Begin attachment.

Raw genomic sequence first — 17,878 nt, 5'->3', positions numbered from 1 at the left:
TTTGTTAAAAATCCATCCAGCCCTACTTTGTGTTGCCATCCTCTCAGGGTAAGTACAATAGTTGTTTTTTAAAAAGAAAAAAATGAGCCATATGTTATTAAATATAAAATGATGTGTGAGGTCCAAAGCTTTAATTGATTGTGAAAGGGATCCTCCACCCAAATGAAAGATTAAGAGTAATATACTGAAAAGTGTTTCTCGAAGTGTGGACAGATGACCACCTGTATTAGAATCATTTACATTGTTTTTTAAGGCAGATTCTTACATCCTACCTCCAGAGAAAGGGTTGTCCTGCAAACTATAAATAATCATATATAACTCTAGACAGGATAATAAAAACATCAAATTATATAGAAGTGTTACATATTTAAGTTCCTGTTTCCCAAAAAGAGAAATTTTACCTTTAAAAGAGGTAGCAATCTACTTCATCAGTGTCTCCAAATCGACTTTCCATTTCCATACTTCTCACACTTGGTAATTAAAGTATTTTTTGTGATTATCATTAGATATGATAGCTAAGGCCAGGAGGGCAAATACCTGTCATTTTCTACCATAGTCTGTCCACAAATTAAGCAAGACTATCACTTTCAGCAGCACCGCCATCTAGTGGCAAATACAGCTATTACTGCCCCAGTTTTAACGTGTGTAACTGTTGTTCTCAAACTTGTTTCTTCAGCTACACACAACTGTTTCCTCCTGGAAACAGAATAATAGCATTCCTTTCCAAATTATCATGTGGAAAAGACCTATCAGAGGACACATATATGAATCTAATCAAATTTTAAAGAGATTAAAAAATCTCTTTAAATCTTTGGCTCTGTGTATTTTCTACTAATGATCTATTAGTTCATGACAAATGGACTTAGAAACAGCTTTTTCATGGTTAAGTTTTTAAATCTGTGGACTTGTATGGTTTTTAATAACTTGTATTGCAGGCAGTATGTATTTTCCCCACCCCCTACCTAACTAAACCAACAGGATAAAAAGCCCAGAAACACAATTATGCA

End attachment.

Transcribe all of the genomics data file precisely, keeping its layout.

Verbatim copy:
Raw genomic sequence first — 17,878 nt, 5'->3', positions numbered from 1 at the left:
TTTGTTAAAAATCCATCCAGCCCTACTTTGTGTTGCCATCCTCTCAGGGTAAGTACAATAGTTGTTTTTTAAAAAGAAAAAAATGAGCCATATGTTATTAAATATAAAATGATGTGTGAGGTCCAAAGCTTTAATTGATTGTGAAAGGGATCCTCCACCCAAATGAAAGATTAAGAGTAATATACTGAAAAGTGTTTCTCGAAGTGTGGACAGATGACCACCTGTATTAGAATCATTTACATTGTTTTTTAAGGCAGATTCTTACATCCTACCTCCAGAGAAAGGGTTGTCCTGCAAACTATAAATAATCATATATAACTCTAGACAGGATAATAAAAACATCAAATTATATAGAAGTGTTACATATTTAAGTTCCTGTTTCCCAAAAAGAGAAATTTTACCTTTAAAAGAGGTAGCAATCTACTTCATCAGTGTCTCCAAATCGACTTTCCATTTCCATACTTCTCACACTTGGTAATTAAAGTATTTTTTGTGATTATCATTAGATATGATAGCTAAGGCCAGGAGGGCAAATACCTGTCATTTTCTACCATAGTCTGTCCACAAATTAAGCAAGACTATCACTTTCAGCAGCACCGCCATCTAGTGGCAAATACAGCTATTACTGCCCCAGTTTTAACGTGTGTAACTGTTGTTCTCAAACTTGTTTCTTCAGCTACACACAACTGTTTCCTCCTGGAAACAGAATAATAGCATTCCTTTCCAAATTATCATGTGGAAAAGACCTATCAGAGGACACATATATGAATCTAATCAAATTTTAAAGAGATTAAAAAATCTCTTTAAATCTTTGGCTCTGTGTATTTTCTACTAATGATCTATTAGTTCATGACAAATGGACTTAGAAACAGCTTTTTCATGGTTAAGTTTTTAAATCTGTGGACTTGTATGGTTTTTAATAACTTGTATTGCAGGCAGTATGTATTTTCCCCACCCCCTACCTAACTAAACCAACAGGATAAAAAGCCCAGAAACACAATTATGCA